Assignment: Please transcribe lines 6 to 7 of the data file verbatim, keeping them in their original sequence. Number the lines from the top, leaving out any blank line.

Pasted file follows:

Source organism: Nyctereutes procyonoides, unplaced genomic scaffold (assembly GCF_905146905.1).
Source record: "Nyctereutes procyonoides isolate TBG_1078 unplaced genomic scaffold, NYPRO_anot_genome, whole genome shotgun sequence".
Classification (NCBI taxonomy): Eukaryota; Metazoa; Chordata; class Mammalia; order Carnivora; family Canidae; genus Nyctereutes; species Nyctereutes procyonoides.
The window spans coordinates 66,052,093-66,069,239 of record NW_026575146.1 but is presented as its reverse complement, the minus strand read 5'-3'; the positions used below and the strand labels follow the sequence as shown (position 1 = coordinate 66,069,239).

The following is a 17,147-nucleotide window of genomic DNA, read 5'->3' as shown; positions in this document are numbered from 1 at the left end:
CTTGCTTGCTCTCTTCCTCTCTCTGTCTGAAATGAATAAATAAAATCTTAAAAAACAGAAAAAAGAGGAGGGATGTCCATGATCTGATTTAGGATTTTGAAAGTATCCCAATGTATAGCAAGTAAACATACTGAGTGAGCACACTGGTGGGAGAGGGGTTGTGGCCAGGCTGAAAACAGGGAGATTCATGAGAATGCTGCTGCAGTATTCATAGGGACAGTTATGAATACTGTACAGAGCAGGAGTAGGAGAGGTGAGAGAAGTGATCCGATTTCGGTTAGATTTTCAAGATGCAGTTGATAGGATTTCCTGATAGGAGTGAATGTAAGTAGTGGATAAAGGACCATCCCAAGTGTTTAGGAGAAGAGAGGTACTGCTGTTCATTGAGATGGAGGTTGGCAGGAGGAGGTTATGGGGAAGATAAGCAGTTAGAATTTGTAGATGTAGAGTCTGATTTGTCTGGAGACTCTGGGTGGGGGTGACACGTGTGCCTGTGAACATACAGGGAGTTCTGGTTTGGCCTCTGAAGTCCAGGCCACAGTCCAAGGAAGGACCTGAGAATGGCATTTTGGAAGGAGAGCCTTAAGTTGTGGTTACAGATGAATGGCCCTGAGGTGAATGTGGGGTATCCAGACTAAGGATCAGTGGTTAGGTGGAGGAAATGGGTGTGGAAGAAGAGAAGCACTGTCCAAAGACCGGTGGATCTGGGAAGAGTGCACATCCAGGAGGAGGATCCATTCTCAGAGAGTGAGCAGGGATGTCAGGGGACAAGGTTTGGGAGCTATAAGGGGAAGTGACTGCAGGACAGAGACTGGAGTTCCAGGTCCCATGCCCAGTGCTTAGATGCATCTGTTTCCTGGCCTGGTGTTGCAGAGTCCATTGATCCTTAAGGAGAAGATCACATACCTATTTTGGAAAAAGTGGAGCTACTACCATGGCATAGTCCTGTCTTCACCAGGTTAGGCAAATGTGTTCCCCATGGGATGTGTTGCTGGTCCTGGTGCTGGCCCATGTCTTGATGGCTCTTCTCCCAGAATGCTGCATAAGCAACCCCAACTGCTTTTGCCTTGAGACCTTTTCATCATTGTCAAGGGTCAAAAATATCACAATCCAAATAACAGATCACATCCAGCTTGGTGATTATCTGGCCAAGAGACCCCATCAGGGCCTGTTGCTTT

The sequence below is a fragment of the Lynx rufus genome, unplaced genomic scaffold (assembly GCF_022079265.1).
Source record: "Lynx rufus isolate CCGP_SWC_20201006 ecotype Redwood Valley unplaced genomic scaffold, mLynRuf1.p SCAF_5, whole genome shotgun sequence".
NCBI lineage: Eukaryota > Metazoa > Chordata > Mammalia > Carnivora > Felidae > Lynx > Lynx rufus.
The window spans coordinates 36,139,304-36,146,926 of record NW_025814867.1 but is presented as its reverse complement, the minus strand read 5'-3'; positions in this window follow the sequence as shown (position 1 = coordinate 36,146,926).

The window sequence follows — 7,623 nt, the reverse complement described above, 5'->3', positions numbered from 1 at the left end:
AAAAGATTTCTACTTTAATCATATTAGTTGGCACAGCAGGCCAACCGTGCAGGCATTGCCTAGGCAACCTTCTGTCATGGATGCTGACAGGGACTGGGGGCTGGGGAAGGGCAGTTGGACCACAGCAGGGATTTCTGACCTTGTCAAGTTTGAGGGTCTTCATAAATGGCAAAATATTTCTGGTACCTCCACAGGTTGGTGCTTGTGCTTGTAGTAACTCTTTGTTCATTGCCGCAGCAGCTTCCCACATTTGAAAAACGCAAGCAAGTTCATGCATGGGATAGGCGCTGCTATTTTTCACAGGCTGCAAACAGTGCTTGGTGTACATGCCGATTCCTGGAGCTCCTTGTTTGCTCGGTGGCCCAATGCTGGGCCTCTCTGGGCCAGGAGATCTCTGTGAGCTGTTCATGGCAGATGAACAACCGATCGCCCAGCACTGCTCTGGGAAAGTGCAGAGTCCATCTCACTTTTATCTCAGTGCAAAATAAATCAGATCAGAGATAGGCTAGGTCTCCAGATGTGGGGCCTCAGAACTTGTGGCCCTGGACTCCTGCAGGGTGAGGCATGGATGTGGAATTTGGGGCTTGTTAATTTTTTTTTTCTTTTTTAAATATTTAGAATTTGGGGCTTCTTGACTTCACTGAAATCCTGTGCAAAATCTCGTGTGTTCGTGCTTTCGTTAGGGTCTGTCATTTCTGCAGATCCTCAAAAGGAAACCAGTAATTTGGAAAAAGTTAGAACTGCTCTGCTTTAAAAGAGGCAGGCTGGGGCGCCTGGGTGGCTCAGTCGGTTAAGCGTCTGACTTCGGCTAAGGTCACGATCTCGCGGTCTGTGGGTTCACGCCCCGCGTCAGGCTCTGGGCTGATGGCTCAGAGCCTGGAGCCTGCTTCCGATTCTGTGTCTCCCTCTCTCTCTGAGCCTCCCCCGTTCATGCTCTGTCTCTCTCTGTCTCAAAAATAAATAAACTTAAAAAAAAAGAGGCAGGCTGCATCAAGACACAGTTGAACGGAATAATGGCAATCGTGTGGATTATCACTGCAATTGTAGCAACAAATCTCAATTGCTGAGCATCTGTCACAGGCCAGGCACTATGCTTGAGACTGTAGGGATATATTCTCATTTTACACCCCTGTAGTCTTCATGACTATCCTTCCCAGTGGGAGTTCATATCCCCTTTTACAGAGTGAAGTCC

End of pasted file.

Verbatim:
CTTGCTTGCTCTCTTCCTCTCTCTGTCTGAAATGAATAAATAAAATCTTAAAAAACAGAAAAAAGAGGAGGGATGTCCATGATCTGATTTAGGATTTTGAAAGTATCCCAATGTATAGCAAGTAAACATACTGAGTGAGCACACTGGTGGGAGAGGGGTTGTGGCCAGGCTGAAAACAGGGAGATTCATGAGAATGCTGCTGCAGTATTCATAGGGACAGTTATGAATACTGTACAGAGCAGGAGTAGGAGAGGTGAGAGAAGTGATCCGATTTCGGTTAGATTTTCAAGATGCAGTTGATAGGATTTCCTGATAGGAGTGAATGTAAGTAGTGGATAAAGGACCATCCCAAGTGTTTAGGAGAAGAGAGGTACTGCTGTTCATTGAGATGGAGGTTGGCAGGAGGAGGTTATGGGGAAGATAAGCAGTTAGAATTTGTAGATGTAGAGTCTGATTTGTCTGGAGACTCTGGGTGGGGGTGACACGTGTGCCTGTGAACATACAGGGAGTTCTGGTTTGGCCTCTGAAGTCCAGGCCACAGTCCAAGGAAGGACCTGAGAATGGCATTTTGGAAGGAGAGCCTTAAGTTGTGGTTACAGATGAATGGCCCTGAGGTGAATGTGGGGTATCCAGACTAAGGATCAGTGGTTAGGTGGAGGAAATGGGTGTGGAAGAAGAGAAGCACTGTCCAAAGACCGGTGGATCTGGGAAGAGTGCACATCCAGGAGGAGGATCCATTCTCAGAGAGTGAGCAGGGATGTCAGGGGACAAGGTTTGGGAGCTATAAGGGGAAGTGACTGCAGGACAGAGACTGGAGTTCCAGGTCCCATGCCCAGTGCTTAGATGCATCTGTTTCCTGGCCTGGTGTTGCAGAGTCCATTGATCCTTAAGGAGAAGATCACATACCTATTTTGGAAAAAGTGGAGCTACTACCATGGCATAGTCCTGTCTTCACCAGGTTAGGCAAATGTGTTCCCCATGGGATGTGTTGCTGGTCCTGGTGCTGGCCCATGTCTTGATGGCTCTTCTCCCAGAATGCTGCATAAGCAACCCCAACTGCTTTTGCCTTGAGACCTTTTCATCATTGTCAAGGGTCAAAAATATCACAATCCAAATAACAGATCACATCCAGCTTGGTGATTATCTGGCCAAGAGACCCCATCAGGGCCTGTTGCTTT

The sequence below is a fragment of the Lynx rufus genome, unplaced genomic scaffold (assembly GCF_022079265.1).